Re: Daguerreotypes again-mercury

From: Robert W. Schramm ^lt;[email protected]>
Date: 08/23/04-07:50:24 PM Z
Message-id: <>


I read that same reference. That was back when daguerreotype studios were
working full blast turning out hundreds of images per week. They used
leather belts driven by steam engines to polish the plates, etc.

Heres an idea I read about that sounds like it would work. Coat a copper
pl;ate with metallic mercury at room temperature. Make a sandwich of an
exposed Dag plate , a mask so the plates don't touch and the mercury coated
plate. Tape it all together and let is sit around for a week or so.
Supposedly the plate will develop. No Hg fumes to amount to anything. Don't
know if this works. Havn't tried it but it sounds like it might work OK.

Bob Schramm
Check out my web page at:

&gt;From: Jeff Sumner &lt;;
&gt;To: &quot;;
&gt;Subject: Re: Daguerreotypes again-mercury
&gt;Date: Mon, 23 Aug 2004 21:35:36 -0400
&gt;Menthol. Trying hard to quit (again) but those durn Europeans... I get
&gt;the plane in Portugal, there's an armed guard standing underneath the
&gt;Fumar sign toking on a Portuges Suave. Hard to say no.
&gt;I read a citation in an old manuscript that described a test done by a
&gt;photographer- he hung a piece of gold leaf in his developing studio
&gt;by women) and within a week the gold leaf had fallen to the floor, an
&gt;amalgam had formed from the mercury vapours.
&gt;Nasty stuff. There was a fellow in Oz that haunted this list a few years
&gt;that suffered acute mercury poisoning. His experience wasn't a nice one.
&gt;There are ways of dealing with such things, though, and even when done
in a
&gt;one-off way, mercury developed daguerrian images can made safely with
&gt;minimal exposure to the nasty stuff.
&gt;On 8/23/04 9:20 PM, &quot;Robert W. Schramm&quot;
&lt;; wrote:
&gt; &gt;
&gt; &gt; This is true. Hatters used beaver skins to manufacture top hats.
These were
&gt; &gt; cured with mercury compounds which when absorbed into ther body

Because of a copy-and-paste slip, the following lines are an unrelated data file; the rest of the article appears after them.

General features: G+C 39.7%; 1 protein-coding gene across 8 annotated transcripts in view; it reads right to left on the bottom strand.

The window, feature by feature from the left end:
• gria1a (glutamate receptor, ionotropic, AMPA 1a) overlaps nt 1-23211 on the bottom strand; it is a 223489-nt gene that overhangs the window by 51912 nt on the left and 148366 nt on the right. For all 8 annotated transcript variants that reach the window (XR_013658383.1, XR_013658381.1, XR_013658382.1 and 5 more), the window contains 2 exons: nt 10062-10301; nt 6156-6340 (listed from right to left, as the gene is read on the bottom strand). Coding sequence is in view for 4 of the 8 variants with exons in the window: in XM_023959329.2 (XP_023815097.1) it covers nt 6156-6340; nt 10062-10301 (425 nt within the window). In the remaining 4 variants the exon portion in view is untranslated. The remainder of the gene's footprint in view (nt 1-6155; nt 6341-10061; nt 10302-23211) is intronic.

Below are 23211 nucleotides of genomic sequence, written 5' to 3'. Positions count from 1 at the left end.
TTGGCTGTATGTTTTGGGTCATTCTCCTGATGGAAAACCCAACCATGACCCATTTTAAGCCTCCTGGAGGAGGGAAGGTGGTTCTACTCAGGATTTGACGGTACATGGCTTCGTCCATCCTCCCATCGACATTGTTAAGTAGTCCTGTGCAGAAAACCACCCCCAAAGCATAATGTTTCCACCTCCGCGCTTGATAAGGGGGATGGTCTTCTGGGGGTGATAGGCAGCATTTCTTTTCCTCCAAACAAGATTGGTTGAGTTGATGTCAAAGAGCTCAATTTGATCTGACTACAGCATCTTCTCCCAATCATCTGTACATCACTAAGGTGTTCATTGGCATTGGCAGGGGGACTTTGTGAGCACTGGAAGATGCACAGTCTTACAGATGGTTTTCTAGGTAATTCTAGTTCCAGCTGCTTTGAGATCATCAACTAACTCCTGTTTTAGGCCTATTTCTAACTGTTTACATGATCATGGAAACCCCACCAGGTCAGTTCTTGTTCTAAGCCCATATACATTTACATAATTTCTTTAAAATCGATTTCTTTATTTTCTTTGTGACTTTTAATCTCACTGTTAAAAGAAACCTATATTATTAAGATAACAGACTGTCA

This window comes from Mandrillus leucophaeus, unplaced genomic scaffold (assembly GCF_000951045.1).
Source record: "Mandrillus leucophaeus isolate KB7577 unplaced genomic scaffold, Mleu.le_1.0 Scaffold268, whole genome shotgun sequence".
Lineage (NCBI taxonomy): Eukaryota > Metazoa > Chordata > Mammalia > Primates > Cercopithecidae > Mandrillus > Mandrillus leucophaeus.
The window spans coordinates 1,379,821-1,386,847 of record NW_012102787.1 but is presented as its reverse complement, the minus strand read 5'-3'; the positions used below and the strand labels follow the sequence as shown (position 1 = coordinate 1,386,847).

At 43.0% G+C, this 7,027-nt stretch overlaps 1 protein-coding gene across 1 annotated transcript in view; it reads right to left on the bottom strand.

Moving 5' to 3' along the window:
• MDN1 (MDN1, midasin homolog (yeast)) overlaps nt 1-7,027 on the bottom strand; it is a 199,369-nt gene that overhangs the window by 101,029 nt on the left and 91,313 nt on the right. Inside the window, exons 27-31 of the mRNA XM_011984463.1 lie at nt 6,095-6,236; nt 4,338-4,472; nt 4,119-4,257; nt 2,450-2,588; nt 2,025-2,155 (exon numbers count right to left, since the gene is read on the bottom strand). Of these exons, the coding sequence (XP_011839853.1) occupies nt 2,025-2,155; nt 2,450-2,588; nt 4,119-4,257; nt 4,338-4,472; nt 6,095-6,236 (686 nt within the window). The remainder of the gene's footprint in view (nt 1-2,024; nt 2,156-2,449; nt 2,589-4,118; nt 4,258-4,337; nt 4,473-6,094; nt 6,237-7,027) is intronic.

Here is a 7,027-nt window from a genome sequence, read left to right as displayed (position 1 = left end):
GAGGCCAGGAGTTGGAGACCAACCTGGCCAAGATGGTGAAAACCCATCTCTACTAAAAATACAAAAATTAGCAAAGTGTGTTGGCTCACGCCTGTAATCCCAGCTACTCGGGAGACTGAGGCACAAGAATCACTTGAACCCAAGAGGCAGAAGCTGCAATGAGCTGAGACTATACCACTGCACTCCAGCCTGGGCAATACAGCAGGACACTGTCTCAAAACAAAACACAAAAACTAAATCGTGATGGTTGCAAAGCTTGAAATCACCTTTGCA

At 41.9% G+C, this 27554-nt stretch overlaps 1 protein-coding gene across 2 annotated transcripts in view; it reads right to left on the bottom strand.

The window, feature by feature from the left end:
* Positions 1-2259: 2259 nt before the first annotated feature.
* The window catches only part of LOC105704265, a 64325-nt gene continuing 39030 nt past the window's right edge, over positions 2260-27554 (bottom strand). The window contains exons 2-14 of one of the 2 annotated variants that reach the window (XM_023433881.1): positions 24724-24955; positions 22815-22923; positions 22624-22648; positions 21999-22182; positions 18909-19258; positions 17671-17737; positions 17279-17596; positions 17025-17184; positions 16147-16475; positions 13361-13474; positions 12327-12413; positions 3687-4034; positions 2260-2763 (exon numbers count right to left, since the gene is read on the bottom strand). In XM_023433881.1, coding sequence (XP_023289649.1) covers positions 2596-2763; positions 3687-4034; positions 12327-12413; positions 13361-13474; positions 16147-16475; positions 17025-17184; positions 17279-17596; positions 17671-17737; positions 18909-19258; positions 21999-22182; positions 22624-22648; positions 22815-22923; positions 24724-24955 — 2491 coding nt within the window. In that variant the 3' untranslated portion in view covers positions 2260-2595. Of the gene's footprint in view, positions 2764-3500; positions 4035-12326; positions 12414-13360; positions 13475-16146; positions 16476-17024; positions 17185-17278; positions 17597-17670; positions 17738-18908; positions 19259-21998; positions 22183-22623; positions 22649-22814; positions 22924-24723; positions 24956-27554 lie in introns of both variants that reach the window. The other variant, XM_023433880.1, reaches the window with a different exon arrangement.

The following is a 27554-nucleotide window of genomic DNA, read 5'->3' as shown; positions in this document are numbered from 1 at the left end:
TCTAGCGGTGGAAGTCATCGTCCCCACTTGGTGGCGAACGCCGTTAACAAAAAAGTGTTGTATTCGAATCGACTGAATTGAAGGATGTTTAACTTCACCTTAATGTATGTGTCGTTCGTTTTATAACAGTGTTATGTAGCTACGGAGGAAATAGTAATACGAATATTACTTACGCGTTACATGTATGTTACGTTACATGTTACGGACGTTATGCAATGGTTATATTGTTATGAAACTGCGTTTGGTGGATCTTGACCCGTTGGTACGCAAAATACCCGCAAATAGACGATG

attack the
&gt; &gt; central nervous system. Hence the term &quot;mad&quot;
hatters.&quot; In the daguerreotype
&gt; &gt; process metallic mercury is used. At room temperature it is not
&gt; &gt; dangerous but when heated so that it becomes mercury vapor it can
be inhaled
&gt; &gt; and thus absorbed. Some of the early daguerreotypists did indeed
&gt; &gt; sick.
&gt; &gt;
&gt; &gt; I built a fume hood in my studio and also wear a resperator that
&gt; &gt; mercury, iodine and bromine.
&gt; &gt;
&gt; &gt; I assume that alternative process printers are adult, intelligent
people who
&gt; &gt; have taken the trouble to learn the dangers associated with their
work so I
&gt; &gt; do not make any attempt to lecture them; however, I do feel
compelled to
&gt; &gt; mention that this process is one of the most dangerous processes.
&gt; &gt;
&gt; &gt; There is a publication out there somewhere that offers a quick and
&gt; &gt; way to make daguerreotypes using a cole slaw shredder, aluminium
foil and
&gt; &gt; other makeshift methods. I would be lax if I did not warn you and
&gt; &gt; that the proceedures discribed in this publication are extremely
&gt; &gt; OK, you might get away with this if you are lucky but if you are
&gt; &gt; not.....what then? Don't say I didn't warn you.
&gt; &gt;
&gt; &gt; When you are working with potentially dangerous chemicals, all I
can say is,
&gt; &gt; you are a fool if you do not learn how to handle them safely. But,
its up to
&gt; &gt; you. A lot of people still smoke cigarettes.
&gt; &gt;
&gt; &gt;
&gt; &gt; Bob Schramm
&gt; &gt;
&gt; &gt;
&gt; &gt;
&gt; &gt; Check out my web page at:
&gt; &gt;
&gt; &gt;
Received on Mon Aug 23 19:50:35 2004

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